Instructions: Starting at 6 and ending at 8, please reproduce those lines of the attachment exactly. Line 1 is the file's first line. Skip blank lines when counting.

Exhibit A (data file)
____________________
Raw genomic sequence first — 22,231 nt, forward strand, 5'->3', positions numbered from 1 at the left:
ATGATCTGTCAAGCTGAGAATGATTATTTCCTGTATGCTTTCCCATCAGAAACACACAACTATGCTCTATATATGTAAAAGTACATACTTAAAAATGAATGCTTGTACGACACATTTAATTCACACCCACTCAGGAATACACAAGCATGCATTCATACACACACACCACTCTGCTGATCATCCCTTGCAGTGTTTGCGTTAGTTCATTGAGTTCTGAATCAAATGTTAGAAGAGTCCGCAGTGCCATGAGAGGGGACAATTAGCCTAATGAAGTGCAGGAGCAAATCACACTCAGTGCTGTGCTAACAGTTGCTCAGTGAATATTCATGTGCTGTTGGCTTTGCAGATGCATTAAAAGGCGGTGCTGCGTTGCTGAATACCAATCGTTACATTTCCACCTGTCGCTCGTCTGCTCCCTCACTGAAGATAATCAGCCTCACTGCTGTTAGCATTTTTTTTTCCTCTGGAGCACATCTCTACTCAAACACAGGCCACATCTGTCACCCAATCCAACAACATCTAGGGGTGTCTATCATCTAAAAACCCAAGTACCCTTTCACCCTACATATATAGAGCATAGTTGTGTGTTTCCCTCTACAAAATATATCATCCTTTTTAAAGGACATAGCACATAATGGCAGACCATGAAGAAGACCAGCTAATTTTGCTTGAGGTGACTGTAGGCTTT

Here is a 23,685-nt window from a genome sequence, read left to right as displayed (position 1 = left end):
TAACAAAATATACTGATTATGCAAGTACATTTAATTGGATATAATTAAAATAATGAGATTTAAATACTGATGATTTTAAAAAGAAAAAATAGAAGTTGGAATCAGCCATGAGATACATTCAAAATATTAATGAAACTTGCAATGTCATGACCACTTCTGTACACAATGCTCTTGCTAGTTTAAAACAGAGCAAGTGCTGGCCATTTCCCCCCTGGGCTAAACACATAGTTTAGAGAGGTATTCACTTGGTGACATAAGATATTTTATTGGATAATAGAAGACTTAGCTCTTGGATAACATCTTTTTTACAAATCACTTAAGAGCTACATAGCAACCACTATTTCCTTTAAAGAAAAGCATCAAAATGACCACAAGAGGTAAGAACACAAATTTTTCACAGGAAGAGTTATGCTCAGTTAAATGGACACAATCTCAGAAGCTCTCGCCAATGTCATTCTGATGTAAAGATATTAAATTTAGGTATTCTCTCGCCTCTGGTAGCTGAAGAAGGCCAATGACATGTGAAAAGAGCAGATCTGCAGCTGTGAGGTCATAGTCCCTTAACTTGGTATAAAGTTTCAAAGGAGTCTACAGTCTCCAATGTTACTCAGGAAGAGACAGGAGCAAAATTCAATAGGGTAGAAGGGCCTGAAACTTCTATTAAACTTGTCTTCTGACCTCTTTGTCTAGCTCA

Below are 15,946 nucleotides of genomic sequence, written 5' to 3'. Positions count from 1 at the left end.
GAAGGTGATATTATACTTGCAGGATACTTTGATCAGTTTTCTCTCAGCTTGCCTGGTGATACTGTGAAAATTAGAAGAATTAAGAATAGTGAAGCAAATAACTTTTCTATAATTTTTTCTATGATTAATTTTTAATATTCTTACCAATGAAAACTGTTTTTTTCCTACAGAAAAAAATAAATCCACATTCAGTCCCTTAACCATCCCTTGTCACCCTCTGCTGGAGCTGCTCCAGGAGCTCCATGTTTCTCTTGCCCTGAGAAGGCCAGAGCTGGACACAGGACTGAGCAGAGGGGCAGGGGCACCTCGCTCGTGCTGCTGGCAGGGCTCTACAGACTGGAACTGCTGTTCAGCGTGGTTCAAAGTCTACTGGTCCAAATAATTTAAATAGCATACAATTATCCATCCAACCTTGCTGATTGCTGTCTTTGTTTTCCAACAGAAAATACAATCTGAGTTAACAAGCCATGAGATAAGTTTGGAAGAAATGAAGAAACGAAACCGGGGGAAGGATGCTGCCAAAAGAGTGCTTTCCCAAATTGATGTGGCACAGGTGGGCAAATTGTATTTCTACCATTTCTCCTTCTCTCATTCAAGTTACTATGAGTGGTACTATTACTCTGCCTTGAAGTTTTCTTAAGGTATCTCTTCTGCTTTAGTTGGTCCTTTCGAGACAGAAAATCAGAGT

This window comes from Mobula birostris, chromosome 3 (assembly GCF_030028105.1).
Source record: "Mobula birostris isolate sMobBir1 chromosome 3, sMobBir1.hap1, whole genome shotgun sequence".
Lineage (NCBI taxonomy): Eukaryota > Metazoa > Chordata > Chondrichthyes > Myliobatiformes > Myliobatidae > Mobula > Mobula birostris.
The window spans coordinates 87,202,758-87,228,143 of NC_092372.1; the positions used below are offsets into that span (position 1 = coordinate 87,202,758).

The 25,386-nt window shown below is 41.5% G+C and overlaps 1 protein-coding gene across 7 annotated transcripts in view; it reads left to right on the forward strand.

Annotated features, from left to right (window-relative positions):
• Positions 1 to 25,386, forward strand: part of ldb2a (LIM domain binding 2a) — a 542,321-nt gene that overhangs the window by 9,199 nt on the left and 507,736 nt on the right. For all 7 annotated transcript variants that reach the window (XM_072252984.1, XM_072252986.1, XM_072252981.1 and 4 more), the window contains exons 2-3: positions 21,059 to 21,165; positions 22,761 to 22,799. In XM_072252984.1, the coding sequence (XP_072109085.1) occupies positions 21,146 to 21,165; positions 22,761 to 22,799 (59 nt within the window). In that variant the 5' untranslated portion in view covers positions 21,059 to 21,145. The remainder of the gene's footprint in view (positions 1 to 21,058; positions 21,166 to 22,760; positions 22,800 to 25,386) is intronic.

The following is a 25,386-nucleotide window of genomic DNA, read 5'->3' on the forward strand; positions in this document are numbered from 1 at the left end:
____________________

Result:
GAAGGTGATATTATACTTGCAGGATACTTTGATCAGTTTTCTCTCAGCTTGCCTGGTGATACTGTGAAAATTAGAAGAATTAAGAATAGTGAAGCAAATAACTTTTCTATAATTTTTTCTATGATTAATTTTTAATATTCTTACCAATGAAAACTGTTTTTTTCCTACAGAAAAAAATAAATCCACATTCAGTCCCTTAACCATCCCTTGTCACCCTCTGCTGGAGCTGCTCCAGGAGCTCCATGTTTCTCTTGCCCTGAGAAGGCCAGAGCTGGACACAGGACTGAGCAGAGGGGCAGGGGCACCTCGCTCGTGCTGCTGGCAGGGCTCTACAGACTGGAACTGCTGTTCAGCGTGGTTCAAAGTCTACTGGTCCAAATAATTTAAATAGCATACAATTATCCATCCAACCTTGCTGATTGCTGTCTTTGTTTTCCAACAGAAAATACAATCTGAGTTAACAAGCCATGAGATAAGTTTGGAAGAAATGAAGAAACGAAACCGGGGGAAGGATGCTGCCAAAAGAGTGCTTTCCCAAATTGATGTGGCACAGGTGGGCAAATTGTATTTCTACCATTTCTCCTTCTCTCATTCAAGTTACTATGAGTGGTACTATTACTCTGCCTTGAAGTTTTCTTAAGGTATCTCTTCTGCTTTAGTTGGTCCTTTCGAGACAGAAAATCAGAGT

This window comes from Mobula birostris, chromosome 3 (assembly GCF_030028105.1).
Source record: "Mobula birostris isolate sMobBir1 chromosome 3, sMobBir1.hap1, whole genome shotgun sequence".